Sales EQ - Emotions Drive Buying Decisions

Most salespeople begin the sales process from a position of logic and over the course of the sales process shift towards emotion. On the other hand, buyers tend to begin the buying process at the emotional level and over time shift towards logic.

At the beginning of the sales process the buyer is asking a basic question about the salesperson: Do I like you?

In the same moment, the seller is delivering a pitch on product features they believe will generate interest from the buyer.

Few things make sellers more unlikable than pitching.

At the end of the sales process when the buyer is asking rational questions, putting objections on the table, and negotiating, the seller is reacting emotionally to perceived rejection, desperate not to lose the deal.

And so, it goes throughout the buying journey. At the emotional level, the parties are perpetually out of sync.

Of course, I’m not blind to the oversimplification of this example. Human interaction is complex and quite often non-linear. However, dealing with people in the context of sales conversations doesn’t need to be overly complex or overwhelming.

There are a handful of principles and frameworks that guide most human behavior most of the time. When you learn to master these simple frameworks, you’ll become a master of emotions and thus, influence and persuasion.

I’ve already shared with you one of the most cogent truths in sales. People buy for their reasons, not yours. It follows then that to be effective, you must approach people the way they buy rather than the way you sell.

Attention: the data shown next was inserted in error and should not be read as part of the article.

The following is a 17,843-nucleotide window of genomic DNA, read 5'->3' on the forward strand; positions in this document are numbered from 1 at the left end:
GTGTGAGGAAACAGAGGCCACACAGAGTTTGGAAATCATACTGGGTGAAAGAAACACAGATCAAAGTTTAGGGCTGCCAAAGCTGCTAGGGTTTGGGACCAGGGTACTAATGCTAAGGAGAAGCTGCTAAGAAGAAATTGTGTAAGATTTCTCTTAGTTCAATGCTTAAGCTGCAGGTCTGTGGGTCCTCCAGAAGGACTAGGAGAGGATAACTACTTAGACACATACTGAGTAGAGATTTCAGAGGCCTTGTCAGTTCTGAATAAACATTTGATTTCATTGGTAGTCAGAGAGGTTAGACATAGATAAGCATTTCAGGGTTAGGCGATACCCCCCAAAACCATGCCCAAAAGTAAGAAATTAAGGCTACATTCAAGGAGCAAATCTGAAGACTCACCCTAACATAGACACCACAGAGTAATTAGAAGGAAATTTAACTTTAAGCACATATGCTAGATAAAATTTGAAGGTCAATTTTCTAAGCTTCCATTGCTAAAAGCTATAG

Sales EQ: The New Psychology of Selling

Sales EQ Book Cover - by Jeb Blount Sales Specific Emotional IntelligenceLegions of salespeople and their leaders are coming face to face with a cold hard truth: what once gave salespeople a competitive edge—controlling the sales process, command of product knowledge, an arsenal of technology, and a great pitch—are no longer guarantees of success. Yet this is where the vast majority of the roughly $20 billion spent each year on sales training goes.  It’s no wonder many companies are seeing 50 percent or more of their salespeople miss quota.

Yet, in this new paradigm, an elite group of sales professionals are crushing it. In our age of technology where information is ubiquitous and buyer attention spans are fleeting, these superstars have learned how to leverage a new psychology of selling—Sales EQ—to keep prospects engaged, create true competitive differentiation, as well as shape and influence buying decisions. These top earners are acutely aware that the experience of buying from them is far more important than products, prices, features, and solutions.